In addition to affecting patient well-being and quality of life, financial toxicity has been shown to worsen survival outcomes because of nonadherence to drug therapy. Although policy interventions, improvements in benefit designs, and adjustments to reimbursement may help reduce costs for patients in the long-term, immediate changes are needed to alleviate financial burden, said Yousuf Zafar, MD, MHS, of the Duke Cancer Institute, Durham, NC, at ASCO 2016.
“We should think of financial toxicity as a symptom, because it frames the issue in terms of effective treatment and is much more manageable to handle than a systemwide, health economic crisis. Until changes happen at the policy level, it’s important for providers to think about what [they] can do to prevent, assess, and reduce their patients’ financial toxicity in the clinic,” Dr Zafar said, suggesting strategies oncologists can follow.
Prevention: Low- versus High-Value Treatment
To prevent the financial burden of cancer treatment, providers must consider the value of the treatment they prescribe. “We need to focus on high-value interventions,” he said. The Choosing Wisely initiative has compiled the following list of low-value interventions for oncologists to avoid:
- Do not use cancer-directed therapy for patients with a solid tumor and low performance status (3 or 4); those who receive no benefit from previous evidence-based interventions; those not eligible for a clinical trial; or when there is no strong evidence supporting the clinical value of further anticancer treatment
- Do not use growth factors in patients who are receiving low-risk treatment
- Avoid using positron-emission tomography scanning in asymptomatic patients who are in surveillance.
These are reasonable interventions to avoid, even if the patient has insurance, said Dr Zafar, but having insurance does not prevent financial burden of low-value interventions.
“Somewhere in the range of 15% to 20% of patients we see have coinsurance, which means they’re paying up to 30% of the cost of everything that I prescribe. As oncologists, we need to do a better job of having goals of care discussions with our patients, frankly, and in a timely fashion.”
“With patient-reported outcomes moving from research into standard of care, we’re regularly and longitudinally assessing patients for their nausea and fatigue, but what we’re not assessing patients for is their financial toxicity,” said Dr Zafar.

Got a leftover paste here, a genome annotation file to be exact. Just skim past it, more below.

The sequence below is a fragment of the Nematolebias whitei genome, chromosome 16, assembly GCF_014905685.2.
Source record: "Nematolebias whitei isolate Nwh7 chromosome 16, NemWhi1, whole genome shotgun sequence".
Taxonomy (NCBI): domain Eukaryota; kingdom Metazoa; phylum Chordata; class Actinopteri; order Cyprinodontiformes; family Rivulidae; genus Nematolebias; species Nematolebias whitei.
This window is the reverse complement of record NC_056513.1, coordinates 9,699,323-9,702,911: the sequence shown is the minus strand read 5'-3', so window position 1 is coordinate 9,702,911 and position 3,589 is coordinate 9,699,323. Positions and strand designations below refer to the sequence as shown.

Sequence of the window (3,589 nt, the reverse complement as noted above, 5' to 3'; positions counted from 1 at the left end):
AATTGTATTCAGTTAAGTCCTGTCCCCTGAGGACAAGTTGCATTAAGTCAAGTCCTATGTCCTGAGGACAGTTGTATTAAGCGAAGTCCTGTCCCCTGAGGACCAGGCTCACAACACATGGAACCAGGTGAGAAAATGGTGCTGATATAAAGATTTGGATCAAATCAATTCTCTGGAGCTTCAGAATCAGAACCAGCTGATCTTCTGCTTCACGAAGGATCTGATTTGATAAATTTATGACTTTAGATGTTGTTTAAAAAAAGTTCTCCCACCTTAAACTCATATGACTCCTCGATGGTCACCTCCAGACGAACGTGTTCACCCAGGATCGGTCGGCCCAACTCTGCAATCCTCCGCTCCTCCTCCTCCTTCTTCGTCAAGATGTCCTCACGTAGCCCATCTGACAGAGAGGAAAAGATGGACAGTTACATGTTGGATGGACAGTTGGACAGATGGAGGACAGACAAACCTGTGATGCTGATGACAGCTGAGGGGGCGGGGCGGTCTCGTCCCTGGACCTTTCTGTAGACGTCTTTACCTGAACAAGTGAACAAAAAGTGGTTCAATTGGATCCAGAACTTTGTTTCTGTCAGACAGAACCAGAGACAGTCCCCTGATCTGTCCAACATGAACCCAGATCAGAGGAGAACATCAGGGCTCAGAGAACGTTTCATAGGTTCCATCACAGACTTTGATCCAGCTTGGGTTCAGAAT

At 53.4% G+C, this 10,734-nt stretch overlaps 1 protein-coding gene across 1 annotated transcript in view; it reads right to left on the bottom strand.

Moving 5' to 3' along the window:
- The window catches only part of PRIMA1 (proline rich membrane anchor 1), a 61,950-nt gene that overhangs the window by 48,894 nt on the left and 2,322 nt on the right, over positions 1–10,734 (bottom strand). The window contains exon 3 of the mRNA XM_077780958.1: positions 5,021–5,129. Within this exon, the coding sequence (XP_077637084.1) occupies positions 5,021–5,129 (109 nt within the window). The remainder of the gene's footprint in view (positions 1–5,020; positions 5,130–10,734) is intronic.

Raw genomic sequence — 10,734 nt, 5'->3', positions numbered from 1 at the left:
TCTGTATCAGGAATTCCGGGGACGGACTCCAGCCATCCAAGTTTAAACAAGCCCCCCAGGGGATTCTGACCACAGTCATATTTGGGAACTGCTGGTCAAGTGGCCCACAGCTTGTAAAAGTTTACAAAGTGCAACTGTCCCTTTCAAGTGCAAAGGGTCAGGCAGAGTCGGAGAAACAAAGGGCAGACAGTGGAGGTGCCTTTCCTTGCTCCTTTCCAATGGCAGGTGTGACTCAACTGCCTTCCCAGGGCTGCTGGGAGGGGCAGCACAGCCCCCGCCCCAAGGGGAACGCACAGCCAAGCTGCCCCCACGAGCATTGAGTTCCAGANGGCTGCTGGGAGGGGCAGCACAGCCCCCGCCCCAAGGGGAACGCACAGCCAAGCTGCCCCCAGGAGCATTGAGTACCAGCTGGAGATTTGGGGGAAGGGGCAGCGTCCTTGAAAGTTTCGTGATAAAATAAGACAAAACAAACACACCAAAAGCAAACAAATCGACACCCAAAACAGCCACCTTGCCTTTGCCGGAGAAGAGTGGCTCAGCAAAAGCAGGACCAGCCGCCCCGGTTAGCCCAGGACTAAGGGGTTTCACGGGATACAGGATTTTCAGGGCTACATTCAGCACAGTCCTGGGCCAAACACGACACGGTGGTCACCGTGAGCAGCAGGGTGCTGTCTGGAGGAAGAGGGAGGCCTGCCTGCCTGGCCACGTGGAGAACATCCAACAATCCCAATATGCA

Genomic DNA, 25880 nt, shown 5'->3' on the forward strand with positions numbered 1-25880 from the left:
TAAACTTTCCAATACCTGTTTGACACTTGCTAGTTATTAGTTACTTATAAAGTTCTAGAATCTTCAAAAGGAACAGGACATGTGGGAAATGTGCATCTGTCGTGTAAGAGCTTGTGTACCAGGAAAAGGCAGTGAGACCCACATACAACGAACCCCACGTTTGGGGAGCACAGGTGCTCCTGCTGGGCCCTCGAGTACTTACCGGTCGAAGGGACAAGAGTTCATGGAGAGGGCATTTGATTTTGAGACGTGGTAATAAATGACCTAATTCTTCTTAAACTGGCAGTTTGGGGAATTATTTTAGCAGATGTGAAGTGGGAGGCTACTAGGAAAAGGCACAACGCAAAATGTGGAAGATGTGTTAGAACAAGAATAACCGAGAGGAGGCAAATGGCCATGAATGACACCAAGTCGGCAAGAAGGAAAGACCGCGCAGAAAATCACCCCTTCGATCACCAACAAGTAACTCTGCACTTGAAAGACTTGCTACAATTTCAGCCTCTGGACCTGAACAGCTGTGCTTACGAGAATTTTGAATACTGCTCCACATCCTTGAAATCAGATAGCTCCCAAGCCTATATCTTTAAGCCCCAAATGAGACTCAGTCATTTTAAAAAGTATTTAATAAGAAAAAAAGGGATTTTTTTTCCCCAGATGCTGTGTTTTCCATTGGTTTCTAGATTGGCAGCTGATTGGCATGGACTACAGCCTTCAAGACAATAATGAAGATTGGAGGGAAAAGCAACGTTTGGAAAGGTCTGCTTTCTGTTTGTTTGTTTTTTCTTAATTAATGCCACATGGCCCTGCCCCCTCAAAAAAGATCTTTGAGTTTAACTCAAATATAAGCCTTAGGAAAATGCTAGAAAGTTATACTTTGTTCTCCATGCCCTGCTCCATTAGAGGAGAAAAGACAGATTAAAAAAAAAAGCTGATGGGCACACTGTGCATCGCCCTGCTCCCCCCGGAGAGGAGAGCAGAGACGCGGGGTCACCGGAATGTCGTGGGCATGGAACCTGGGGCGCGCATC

Although studies underway are evaluating the financial impact of treatment longitudinally on patients, tools are available for practicing providers. For example, the Comprehensive Score for Financial Toxicity (COST) developed by Jonas A. de Souza, MD, and colleagues at the University of Chicago. COST is an 11-item questionnaire that measures a patient’s risk for financial toxicity after cancer diagnosis and treatment.
You Can Help Reduce Patient Burden
Dr Zafar believes that oncologists can help reduce financial toxicity by their direct actions.
“It comes down to shared decision-making, goals of care, and ultimately communication. We can decrease patients’ cost of care not by changing treatment but by referring them to financial assistance in a timely fashion, and by talking to their insurance company and appealing on their behalf,” Dr Zafar said.
In some cases, oncologists may switch to less expensive medications or change the frequency of interventions. The critical point, however, is the lack of price transparency, which can only be resolved by better patient–physician communication. Even if such discussion does not lead to a direct cost reduction, it still aligns oncologists with the interests of their patients, he said.
“Patients know that we’re aware of what they’re going through in terms of their financial burden, and just like with any other physical symptom, that is the first step in reducing that symptom,” Dr Zafar concluded.